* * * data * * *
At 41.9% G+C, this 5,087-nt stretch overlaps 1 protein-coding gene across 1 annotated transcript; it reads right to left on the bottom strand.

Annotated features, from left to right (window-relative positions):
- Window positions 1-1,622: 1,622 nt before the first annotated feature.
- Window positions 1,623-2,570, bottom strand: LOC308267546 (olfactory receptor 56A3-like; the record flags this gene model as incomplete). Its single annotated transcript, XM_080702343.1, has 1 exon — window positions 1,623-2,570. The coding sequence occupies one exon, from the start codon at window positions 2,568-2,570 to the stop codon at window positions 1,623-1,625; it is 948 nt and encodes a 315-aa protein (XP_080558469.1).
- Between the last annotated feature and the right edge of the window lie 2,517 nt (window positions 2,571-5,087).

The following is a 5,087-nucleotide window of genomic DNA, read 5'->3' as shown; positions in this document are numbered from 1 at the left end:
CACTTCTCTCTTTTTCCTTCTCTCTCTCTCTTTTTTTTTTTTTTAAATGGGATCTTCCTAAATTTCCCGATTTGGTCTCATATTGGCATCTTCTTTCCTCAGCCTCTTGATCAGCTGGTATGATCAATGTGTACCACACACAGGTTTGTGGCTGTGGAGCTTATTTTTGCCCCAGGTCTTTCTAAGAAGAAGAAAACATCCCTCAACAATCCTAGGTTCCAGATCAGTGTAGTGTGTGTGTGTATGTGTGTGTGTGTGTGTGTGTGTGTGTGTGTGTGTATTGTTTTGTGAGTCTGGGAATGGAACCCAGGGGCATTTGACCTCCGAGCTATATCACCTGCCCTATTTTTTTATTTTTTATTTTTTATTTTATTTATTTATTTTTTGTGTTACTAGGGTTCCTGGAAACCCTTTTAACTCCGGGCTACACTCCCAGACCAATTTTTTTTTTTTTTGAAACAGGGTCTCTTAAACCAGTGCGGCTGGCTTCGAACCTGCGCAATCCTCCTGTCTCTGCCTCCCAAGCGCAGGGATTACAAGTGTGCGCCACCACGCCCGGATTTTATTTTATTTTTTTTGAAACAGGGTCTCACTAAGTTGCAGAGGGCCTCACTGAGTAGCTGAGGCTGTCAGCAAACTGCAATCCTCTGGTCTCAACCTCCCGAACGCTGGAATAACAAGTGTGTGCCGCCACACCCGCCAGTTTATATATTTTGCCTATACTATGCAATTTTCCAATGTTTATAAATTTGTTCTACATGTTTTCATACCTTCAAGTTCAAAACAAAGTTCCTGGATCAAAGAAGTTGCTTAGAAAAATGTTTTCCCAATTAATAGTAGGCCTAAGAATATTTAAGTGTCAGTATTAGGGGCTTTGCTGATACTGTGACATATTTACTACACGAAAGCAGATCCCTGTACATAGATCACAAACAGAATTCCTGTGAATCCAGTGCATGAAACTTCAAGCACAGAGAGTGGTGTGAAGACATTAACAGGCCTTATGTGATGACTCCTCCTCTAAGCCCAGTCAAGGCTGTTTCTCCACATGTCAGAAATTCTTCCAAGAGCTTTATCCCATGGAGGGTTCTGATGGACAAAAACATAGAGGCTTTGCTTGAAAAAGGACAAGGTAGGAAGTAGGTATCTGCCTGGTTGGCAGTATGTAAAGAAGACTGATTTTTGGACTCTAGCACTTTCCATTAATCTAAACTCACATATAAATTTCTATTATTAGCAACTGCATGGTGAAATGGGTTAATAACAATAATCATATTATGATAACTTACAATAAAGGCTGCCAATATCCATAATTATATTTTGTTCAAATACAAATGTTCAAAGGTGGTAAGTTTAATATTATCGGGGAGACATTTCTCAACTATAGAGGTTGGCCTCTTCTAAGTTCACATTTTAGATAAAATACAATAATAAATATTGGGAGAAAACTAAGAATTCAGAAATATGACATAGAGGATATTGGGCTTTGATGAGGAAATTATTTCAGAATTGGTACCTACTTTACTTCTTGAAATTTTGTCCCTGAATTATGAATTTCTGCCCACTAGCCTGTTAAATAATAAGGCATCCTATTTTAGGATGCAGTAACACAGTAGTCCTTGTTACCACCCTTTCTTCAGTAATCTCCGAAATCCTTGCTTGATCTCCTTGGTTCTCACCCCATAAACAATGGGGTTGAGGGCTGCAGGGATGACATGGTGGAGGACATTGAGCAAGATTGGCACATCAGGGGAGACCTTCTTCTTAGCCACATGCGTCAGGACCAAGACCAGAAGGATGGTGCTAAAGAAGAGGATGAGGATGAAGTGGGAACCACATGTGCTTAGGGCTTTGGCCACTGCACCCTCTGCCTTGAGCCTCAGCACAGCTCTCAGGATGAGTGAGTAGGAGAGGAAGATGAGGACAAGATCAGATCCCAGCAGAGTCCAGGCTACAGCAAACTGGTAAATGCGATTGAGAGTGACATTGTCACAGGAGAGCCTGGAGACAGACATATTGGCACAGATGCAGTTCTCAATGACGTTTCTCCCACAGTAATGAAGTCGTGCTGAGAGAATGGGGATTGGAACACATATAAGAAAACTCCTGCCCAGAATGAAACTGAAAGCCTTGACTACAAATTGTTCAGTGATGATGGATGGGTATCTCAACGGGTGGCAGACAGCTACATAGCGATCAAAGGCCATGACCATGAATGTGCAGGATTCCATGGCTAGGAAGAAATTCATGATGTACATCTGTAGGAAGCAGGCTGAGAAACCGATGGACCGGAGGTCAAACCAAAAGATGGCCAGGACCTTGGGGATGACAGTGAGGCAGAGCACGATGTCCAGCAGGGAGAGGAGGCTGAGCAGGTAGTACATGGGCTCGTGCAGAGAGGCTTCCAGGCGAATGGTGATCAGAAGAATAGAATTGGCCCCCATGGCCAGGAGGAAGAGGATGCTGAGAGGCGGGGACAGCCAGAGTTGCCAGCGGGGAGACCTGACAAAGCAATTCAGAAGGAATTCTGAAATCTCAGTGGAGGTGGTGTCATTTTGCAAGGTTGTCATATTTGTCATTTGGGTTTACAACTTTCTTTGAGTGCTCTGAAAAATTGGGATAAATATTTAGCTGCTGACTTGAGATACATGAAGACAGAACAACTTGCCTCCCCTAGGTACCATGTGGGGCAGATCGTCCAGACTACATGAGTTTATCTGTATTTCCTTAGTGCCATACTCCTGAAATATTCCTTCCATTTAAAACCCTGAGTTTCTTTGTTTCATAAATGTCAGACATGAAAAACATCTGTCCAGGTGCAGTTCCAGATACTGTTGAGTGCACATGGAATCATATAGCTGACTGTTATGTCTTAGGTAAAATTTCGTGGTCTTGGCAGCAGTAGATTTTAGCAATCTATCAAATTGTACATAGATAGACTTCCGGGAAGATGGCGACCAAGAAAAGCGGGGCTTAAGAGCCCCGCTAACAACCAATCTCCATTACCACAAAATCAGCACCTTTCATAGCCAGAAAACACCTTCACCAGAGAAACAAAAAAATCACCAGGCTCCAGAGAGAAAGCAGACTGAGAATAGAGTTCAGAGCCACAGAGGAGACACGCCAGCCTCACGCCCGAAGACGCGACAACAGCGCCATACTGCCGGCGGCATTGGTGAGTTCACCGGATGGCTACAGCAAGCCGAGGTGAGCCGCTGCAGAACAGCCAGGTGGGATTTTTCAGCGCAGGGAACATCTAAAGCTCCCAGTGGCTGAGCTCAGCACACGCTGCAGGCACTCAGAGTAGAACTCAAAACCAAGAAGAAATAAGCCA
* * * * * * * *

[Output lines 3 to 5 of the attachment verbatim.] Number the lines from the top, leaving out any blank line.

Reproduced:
- Window positions 1-1,622: 1,622 nt before the first annotated feature.
- Window positions 1,623-2,570, bottom strand: LOC308267546 (olfactory receptor 56A3-like; the record flags this gene model as incomplete). Its single annotated transcript, XM_080702343.1, has 1 exon — window positions 1,623-2,570. The coding sequence occupies one exon, from the start codon at window positions 2,568-2,570 to the stop codon at window positions 1,623-1,625; it is 948 nt and encodes a 315-aa protein (XP_080558469.1).
- Between the last annotated feature and the right edge of the window lie 2,517 nt (window positions 2,571-5,087).